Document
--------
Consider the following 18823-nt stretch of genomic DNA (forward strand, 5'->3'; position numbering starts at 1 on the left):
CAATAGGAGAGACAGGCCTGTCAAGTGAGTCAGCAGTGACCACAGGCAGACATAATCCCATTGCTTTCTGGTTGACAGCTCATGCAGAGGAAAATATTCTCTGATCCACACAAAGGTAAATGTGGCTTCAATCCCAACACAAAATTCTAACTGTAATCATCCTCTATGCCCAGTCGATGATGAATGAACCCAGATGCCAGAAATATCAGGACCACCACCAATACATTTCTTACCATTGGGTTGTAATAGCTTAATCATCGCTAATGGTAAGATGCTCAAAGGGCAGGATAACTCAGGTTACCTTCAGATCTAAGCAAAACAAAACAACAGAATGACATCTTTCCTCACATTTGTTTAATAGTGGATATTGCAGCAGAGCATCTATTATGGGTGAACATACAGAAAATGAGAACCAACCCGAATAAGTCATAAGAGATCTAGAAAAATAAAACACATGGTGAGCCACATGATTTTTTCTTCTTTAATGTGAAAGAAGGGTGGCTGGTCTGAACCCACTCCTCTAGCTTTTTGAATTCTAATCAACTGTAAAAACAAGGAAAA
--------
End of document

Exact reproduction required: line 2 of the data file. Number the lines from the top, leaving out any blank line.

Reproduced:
CAATAGGAGAGACAGGCCTGTCAAGTGAGTCAGCAGTGACCACAGGCAGACATAATCCCATTGCTTTCTGGTTGACAGCTCATGCAGAGGAAAATATTCTCTGATCCACACAAAGGTAAATGTGGCTTCAATCCCAACACAAAATTCTAACTGTAATCATCCTCTATGCCCAGTCGATGATGAATGAACCCAGATGCCAGAAATATCAGGACCACCACCAATACATTTCTTACCATTGGGTTGTAATAGCTTAATCATCGCTAATGGTAAGATGCTCAAAGGGCAGGATAACTCAGGTTACCTTCAGATCTAAGCAAAACAAAACAACAGAATGACATCTTTCCTCACATTTGTTTAATAGTGGATATTGCAGCAGAGCATCTATTATGGGTGAACATACAGAAAATGAGAACCAACCCGAATAAGTCATAAGAGATCTAGAAAAATAAAACACATGGTGAGCCACATGATTTTTTCTTCTTTAATGTGAAAGAAGGGTGGCTGGTCTGAACCCACTCCTCTAGCTTTTTGAATTCTAATCAACTGTAAAAACAAGGAAAA